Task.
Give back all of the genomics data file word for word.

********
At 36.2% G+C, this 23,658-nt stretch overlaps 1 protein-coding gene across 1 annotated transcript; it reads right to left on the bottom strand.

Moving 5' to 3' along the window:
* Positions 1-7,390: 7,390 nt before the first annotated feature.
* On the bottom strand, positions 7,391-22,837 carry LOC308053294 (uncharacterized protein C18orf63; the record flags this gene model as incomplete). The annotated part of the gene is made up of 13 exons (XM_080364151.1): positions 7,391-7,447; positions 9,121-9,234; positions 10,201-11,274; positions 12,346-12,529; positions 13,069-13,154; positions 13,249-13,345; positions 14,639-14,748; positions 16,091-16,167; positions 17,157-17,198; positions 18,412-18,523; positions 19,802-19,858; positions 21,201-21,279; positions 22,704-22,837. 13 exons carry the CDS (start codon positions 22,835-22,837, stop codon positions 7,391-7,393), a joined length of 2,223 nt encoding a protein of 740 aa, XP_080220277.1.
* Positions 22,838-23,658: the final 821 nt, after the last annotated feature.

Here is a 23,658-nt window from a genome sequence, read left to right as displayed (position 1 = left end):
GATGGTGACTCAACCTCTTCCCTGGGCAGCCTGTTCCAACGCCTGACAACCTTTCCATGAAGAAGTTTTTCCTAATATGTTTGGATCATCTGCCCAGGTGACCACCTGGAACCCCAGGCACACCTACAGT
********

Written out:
At 36.2% G+C, this 23,658-nt stretch overlaps 1 protein-coding gene across 1 annotated transcript; it reads right to left on the bottom strand.

Moving 5' to 3' along the window:
* Positions 1-7,390: 7,390 nt before the first annotated feature.
* On the bottom strand, positions 7,391-22,837 carry LOC308053294 (uncharacterized protein C18orf63; the record flags this gene model as incomplete). The annotated part of the gene is made up of 13 exons (XM_080364151.1): positions 7,391-7,447; positions 9,121-9,234; positions 10,201-11,274; positions 12,346-12,529; positions 13,069-13,154; positions 13,249-13,345; positions 14,639-14,748; positions 16,091-16,167; positions 17,157-17,198; positions 18,412-18,523; positions 19,802-19,858; positions 21,201-21,279; positions 22,704-22,837. 13 exons carry the CDS (start codon positions 22,835-22,837, stop codon positions 7,391-7,393), a joined length of 2,223 nt encoding a protein of 740 aa, XP_080220277.1.
* Positions 22,838-23,658: the final 821 nt, after the last annotated feature.

Here is a 23,658-nt window from a genome sequence, read left to right as displayed (position 1 = left end):
GATGGTGACTCAACCTCTTCCCTGGGCAGCCTGTTCCAACGCCTGACAACCTTTCCATGAAGAAGTTTTTCCTAATATGTTTGGATCATCTGCCCAGGTGACCACCTGGAACCCCAGGCACACCTACAGT